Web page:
OTTAWA — The long-running Mike Duffy fraud trial is inching toward the moment the senator might take the stand to testify in his defence, possibly as early as next week.
However, despite promises by defence lawyer Don Bayne that his client will paint a very different picture than what the prosecution has set out, there is no obligation for Duffy to do so. It’s quite possible Bayne will switch gears after he ended his cross-examination Friday of Duffy’s friend Gerry Donohue.
Bayne led Donohue to review all his dealings with Duffy, ending by asking if Duffy ever asked for or received any personal payment, cheque, cash or “kickbacks.”
“Not a penny,” said Donohue.
Duffy awarded a series of large contracts — about $65,000 in all over four years — to Donohue’s family company, through which about $40,000 was then paid out to other people for those services.
The Donohue company kept about $25,000 over four years, Donohue said. He agreed with Bayne the company owed the federal government nearly $6,000 in GST on the services Duffy contracted. Bayne suggested that, not counting the tax liability, it all meant that Donohue’s company got little more than about $6,000 a year for its own services administering the contracts for Duffy, as “payment for all the hours of consulting you did?”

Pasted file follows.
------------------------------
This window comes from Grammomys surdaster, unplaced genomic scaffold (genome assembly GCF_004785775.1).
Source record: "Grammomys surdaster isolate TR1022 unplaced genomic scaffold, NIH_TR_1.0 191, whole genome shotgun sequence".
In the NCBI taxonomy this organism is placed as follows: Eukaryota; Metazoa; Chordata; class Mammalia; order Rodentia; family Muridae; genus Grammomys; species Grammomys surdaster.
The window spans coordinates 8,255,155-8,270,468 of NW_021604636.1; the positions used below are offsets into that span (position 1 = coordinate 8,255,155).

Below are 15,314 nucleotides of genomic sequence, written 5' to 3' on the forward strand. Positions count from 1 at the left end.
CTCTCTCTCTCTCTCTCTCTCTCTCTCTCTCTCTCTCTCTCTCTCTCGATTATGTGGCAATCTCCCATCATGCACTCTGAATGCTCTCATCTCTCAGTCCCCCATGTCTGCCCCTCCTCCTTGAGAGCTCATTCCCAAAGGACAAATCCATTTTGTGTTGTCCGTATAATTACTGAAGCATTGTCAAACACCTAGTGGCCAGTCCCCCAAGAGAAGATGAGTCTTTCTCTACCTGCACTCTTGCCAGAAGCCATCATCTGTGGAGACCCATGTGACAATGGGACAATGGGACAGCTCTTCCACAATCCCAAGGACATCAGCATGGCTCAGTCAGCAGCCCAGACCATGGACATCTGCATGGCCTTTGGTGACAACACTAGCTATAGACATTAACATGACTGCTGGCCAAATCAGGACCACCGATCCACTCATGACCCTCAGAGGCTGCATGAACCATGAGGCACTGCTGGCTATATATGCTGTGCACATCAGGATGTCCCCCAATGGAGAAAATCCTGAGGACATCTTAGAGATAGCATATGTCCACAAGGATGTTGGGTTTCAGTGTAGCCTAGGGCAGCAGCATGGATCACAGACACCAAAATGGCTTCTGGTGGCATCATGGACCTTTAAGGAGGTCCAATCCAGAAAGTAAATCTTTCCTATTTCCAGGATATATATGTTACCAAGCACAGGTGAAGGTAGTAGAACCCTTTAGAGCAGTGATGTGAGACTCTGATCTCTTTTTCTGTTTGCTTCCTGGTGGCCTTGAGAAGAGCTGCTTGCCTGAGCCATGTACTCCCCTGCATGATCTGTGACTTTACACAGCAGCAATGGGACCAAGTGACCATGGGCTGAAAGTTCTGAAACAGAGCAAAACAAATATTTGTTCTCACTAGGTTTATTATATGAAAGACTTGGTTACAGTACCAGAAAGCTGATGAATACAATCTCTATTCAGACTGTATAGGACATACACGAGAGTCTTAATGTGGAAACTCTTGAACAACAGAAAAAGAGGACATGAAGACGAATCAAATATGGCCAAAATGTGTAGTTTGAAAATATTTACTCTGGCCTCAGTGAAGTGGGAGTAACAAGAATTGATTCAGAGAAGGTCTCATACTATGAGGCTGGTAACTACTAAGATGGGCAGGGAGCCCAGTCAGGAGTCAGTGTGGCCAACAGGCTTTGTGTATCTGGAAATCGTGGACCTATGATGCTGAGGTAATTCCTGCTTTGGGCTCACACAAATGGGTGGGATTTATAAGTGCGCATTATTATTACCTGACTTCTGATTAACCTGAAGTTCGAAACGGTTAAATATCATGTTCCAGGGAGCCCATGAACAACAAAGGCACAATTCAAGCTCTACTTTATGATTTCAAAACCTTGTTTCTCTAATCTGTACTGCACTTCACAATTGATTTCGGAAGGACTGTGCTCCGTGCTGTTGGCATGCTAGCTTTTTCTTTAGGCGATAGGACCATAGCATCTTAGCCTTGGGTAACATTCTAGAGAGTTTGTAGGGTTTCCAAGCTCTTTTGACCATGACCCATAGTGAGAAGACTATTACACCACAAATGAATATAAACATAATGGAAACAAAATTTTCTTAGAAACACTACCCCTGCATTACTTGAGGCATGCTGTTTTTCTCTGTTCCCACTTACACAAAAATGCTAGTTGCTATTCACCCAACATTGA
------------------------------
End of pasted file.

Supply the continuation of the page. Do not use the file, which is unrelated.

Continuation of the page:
Donohue agreed it was a “small or modest amount” of Duffy’s overall annual office budget, about $41 an hour in consulting fees.
“It’s certainly not an exorbitant amount of money,” Donohue replied.
The Crown has produced volumes of evidence and testimony to make its case that Duffy took an unusual — and illegal — route to pay for services that Senate administration officials said were not allowed under Senate rules: makeup, photo framing services, office volunteers, extra cellphone data plans or fitness sessions under the rubric of “consulting” on topics like aging.
Bayne has countered the Crown case with several arguments: that Senate administration failed to adequately oversee spending, that rules were vague or broad enough that they allowed the payments; and that Senate staff had no clear understanding of what Duffy’s “parliamentary function” entailed, including legitimate partisan work requested by Stephen Harper’s government and the Conservative party.
Duffy has pleaded not guilty to 31 charges of fraud, breach of trust and bribery in connection with a $90,000 payment he accepted from Stephen Harper’s former chief of staff, Nigel Wright, to repay the Senate.
The prosecution expects to wrap up its case next week with its last witness, Sen. George Furey, who sat on the Senate’s board of internal economy committee throughout the Duffy expenses affair.